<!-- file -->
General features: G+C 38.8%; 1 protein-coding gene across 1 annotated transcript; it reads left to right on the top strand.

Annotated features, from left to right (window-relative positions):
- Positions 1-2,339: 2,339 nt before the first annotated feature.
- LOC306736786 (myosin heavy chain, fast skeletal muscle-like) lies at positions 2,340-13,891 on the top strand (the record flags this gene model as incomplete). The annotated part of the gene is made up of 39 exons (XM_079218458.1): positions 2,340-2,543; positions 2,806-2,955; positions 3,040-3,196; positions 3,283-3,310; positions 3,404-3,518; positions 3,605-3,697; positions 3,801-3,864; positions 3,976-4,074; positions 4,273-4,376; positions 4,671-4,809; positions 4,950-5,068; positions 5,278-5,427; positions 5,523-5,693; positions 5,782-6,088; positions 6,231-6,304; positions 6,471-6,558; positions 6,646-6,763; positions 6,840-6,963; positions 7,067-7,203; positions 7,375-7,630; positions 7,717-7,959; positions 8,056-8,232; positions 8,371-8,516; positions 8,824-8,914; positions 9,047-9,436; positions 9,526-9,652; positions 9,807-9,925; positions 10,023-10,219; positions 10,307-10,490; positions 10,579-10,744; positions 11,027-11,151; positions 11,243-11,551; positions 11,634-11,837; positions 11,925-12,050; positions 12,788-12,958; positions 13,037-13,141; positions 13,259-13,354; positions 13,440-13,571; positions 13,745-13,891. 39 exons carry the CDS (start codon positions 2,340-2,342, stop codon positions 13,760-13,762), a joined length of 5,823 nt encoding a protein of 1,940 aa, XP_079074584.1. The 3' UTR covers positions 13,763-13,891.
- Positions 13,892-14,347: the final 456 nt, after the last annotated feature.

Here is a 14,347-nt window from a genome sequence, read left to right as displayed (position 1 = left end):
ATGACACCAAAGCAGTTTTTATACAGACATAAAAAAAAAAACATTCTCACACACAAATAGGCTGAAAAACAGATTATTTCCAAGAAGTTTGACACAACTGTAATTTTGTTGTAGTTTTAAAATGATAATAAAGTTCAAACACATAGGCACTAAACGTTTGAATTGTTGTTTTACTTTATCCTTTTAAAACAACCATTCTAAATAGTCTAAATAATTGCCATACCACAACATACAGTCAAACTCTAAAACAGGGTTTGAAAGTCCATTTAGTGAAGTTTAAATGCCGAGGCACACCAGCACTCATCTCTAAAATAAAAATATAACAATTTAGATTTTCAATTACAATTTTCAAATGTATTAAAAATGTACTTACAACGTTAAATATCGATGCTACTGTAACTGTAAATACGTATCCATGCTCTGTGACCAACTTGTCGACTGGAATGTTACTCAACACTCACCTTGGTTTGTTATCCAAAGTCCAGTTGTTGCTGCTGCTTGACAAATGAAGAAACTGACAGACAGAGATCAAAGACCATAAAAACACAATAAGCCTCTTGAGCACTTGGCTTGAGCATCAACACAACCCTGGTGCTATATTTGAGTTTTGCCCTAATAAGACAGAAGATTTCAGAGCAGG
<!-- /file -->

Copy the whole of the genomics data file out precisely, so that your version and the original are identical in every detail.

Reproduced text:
General features: G+C 38.8%; 1 protein-coding gene across 1 annotated transcript; it reads left to right on the top strand.

Annotated features, from left to right (window-relative positions):
- Positions 1-2,339: 2,339 nt before the first annotated feature.
- LOC306736786 (myosin heavy chain, fast skeletal muscle-like) lies at positions 2,340-13,891 on the top strand (the record flags this gene model as incomplete). The annotated part of the gene is made up of 39 exons (XM_079218458.1): positions 2,340-2,543; positions 2,806-2,955; positions 3,040-3,196; positions 3,283-3,310; positions 3,404-3,518; positions 3,605-3,697; positions 3,801-3,864; positions 3,976-4,074; positions 4,273-4,376; positions 4,671-4,809; positions 4,950-5,068; positions 5,278-5,427; positions 5,523-5,693; positions 5,782-6,088; positions 6,231-6,304; positions 6,471-6,558; positions 6,646-6,763; positions 6,840-6,963; positions 7,067-7,203; positions 7,375-7,630; positions 7,717-7,959; positions 8,056-8,232; positions 8,371-8,516; positions 8,824-8,914; positions 9,047-9,436; positions 9,526-9,652; positions 9,807-9,925; positions 10,023-10,219; positions 10,307-10,490; positions 10,579-10,744; positions 11,027-11,151; positions 11,243-11,551; positions 11,634-11,837; positions 11,925-12,050; positions 12,788-12,958; positions 13,037-13,141; positions 13,259-13,354; positions 13,440-13,571; positions 13,745-13,891. 39 exons carry the CDS (start codon positions 2,340-2,342, stop codon positions 13,760-13,762), a joined length of 5,823 nt encoding a protein of 1,940 aa, XP_079074584.1. The 3' UTR covers positions 13,763-13,891.
- Positions 13,892-14,347: the final 456 nt, after the last annotated feature.

Here is a 14,347-nt window from a genome sequence, read left to right as displayed (position 1 = left end):
ATGACACCAAAGCAGTTTTTATACAGACATAAAAAAAAAAACATTCTCACACACAAATAGGCTGAAAAACAGATTATTTCCAAGAAGTTTGACACAACTGTAATTTTGTTGTAGTTTTAAAATGATAATAAAGTTCAAACACATAGGCACTAAACGTTTGAATTGTTGTTTTACTTTATCCTTTTAAAACAACCATTCTAAATAGTCTAAATAATTGCCATACCACAACATACAGTCAAACTCTAAAACAGGGTTTGAAAGTCCATTTAGTGAAGTTTAAATGCCGAGGCACACCAGCACTCATCTCTAAAATAAAAATATAACAATTTAGATTTTCAATTACAATTTTCAAATGTATTAAAAATGTACTTACAACGTTAAATATCGATGCTACTGTAACTGTAAATACGTATCCATGCTCTGTGACCAACTTGTCGACTGGAATGTTACTCAACACTCACCTTGGTTTGTTATCCAAAGTCCAGTTGTTGCTGCTGCTTGACAAATGAAGAAACTGACAGACAGAGATCAAAGACCATAAAAACACAATAAGCCTCTTGAGCACTTGGCTTGAGCATCAACACAACCCTGGTGCTATATTTGAGTTTTGCCCTAATAAGACAGAAGATTTCAGAGCAGG